"Thank you Botero, thank you UC, for an artist who has a duty to bear witness," wrote Jette Chalsel.

And John Paige wrote, "The man whose twisted language gives the Bush administration legal sanction to continue torturing at Abu Ghraib is at this moment teaching constitutional law at UC's Boalt Hall School of Law, about 1,000 yards from where we stand. His name is John Yoo. What are we going to do about it?"

This isn't the only time an overrated artist has achieved renown for tackling a dicey political subject; according to Perl, Anselm Kiefer, a retrospective of whom was recently displayed at the San Francisco Museum of Modern Art, hit the big time because he was one of the first Germans to address the totalitarian impulse on canvas, however clumsily. Francine Masiello, a Berkeley professor of comparative literature who sat on the Botero panel discussion, said the politics and backstory of the Botero exhibit have distracted viewers from truly absorbing what the artist is trying to say, or assessing whether he's succeeded. "There's a lot of vectors of meaning that cross the exhibit we saw," she says. "The marketability, the stature of the artist, the question of the war. And all that seems to take over the question of composition and quality."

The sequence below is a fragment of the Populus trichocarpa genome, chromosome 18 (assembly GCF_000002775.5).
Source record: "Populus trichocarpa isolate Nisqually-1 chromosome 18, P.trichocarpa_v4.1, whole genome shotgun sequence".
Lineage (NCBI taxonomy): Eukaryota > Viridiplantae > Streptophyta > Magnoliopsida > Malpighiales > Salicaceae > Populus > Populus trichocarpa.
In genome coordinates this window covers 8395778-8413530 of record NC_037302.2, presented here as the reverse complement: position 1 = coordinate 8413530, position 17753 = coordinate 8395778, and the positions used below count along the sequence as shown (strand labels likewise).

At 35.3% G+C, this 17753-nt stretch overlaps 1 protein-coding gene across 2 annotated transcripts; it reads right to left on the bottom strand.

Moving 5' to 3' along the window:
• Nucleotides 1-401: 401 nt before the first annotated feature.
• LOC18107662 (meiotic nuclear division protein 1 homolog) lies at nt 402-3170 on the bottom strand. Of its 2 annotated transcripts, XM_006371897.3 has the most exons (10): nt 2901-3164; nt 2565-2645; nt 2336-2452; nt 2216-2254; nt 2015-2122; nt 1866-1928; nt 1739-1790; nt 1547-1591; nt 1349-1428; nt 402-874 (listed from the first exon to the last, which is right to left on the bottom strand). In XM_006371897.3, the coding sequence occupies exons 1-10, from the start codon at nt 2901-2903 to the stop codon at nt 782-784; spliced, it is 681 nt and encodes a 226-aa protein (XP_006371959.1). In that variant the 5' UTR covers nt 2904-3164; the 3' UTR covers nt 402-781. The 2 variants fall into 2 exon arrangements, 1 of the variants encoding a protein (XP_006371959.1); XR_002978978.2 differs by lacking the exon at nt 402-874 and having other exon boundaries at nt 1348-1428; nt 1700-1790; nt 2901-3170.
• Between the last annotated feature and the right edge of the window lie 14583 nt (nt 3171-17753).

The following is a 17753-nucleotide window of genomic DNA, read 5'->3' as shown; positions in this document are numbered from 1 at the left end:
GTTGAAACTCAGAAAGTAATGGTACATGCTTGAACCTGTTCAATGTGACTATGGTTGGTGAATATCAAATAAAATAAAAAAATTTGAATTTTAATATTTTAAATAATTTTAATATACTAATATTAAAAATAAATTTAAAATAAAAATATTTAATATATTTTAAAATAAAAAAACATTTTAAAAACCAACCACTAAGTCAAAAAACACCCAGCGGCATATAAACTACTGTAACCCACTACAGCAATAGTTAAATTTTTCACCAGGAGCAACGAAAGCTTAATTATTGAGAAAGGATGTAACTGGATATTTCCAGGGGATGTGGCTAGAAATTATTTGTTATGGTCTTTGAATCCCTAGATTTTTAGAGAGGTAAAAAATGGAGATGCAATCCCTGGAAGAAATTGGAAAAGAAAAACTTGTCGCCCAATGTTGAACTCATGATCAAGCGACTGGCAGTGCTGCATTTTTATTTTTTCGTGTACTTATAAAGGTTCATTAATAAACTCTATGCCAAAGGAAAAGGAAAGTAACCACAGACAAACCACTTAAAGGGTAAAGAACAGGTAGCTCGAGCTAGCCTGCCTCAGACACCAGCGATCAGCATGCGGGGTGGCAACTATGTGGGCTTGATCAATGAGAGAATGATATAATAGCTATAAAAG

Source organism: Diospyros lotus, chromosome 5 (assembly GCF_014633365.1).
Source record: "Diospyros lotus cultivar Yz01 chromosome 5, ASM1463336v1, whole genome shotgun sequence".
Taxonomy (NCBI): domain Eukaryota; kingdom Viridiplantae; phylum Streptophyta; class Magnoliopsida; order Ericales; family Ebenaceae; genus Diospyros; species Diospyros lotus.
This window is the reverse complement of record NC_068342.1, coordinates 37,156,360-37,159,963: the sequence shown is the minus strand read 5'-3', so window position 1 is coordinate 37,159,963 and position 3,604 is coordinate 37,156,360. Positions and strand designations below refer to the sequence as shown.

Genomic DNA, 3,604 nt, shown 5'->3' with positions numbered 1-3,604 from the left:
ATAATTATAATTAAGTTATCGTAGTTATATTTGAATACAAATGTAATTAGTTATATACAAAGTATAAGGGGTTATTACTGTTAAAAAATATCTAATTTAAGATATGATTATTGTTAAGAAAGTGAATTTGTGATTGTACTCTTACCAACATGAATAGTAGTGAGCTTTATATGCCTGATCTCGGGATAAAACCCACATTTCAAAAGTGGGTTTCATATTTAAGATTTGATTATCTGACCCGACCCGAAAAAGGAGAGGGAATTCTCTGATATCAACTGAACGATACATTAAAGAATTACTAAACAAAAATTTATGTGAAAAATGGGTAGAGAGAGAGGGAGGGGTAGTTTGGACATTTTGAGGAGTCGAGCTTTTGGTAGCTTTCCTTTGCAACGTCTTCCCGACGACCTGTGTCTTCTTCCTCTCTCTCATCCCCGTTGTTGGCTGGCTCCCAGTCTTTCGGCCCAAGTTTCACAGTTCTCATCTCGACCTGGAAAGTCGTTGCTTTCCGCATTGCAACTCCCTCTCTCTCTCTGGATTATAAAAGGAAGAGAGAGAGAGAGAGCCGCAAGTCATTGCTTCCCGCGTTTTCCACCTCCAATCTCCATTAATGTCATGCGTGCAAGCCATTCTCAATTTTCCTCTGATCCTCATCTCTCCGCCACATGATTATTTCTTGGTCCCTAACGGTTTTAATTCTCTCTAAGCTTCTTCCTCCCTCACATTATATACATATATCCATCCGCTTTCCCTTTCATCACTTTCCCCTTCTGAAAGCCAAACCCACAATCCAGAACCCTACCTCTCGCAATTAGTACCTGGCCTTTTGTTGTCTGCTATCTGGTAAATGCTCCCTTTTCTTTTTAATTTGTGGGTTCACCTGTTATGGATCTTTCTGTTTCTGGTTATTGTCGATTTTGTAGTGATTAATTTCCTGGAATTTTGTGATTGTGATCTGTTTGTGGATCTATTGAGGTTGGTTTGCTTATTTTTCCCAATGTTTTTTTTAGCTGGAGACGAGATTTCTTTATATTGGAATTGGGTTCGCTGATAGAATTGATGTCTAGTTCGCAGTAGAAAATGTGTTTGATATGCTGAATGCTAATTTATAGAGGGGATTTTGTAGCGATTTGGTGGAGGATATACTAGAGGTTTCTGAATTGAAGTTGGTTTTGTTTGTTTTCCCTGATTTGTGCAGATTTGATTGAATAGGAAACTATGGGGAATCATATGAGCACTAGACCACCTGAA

When tallying the artists whose depictions of suffering reach through the centuries, the same three names come up over and over: Grunewald, Goya, Picasso. Each of these artists bound the infliction of pain in the specific contexts of their era, and found a way to enshrine their zeitgeists for posterity. One could argue that by ignoring the soldiers, Botero has refocused our attention on the dignity of their victims. But at last week's panel discussion, Berkeley art professor T.J. Clark claimed that this was exactly how Botero failed to capture the essence of Abu Ghraib and humanity's latest dalliance with cruelty: the ubiquity of the cell phone camera, and the cavalier way soldiers recorded their own unspeakable acts.

"It's going to take a dangerous and probably nauseating act of the imagination to enter into this particular mutation of the banality of evil," Clark said. "The frat-house hijinks, the big pileup at the end of the porn flick. ... I want to see the torturers, in other words. Male and female. And with faces turned as usual to the camera, mugging. I'm interested in the torturer with the Toshiba, not the fantasy degenerate."

Viewers of the Botero exhibit aren't really experiencing a profound artistic moment. They're seeing past the paintings and looking at the photographs they remember with such horror. Anyone imagining that showcasing this work is an act of courage will eventually have to ask themselves if all those cowardly museum curators had it right after all.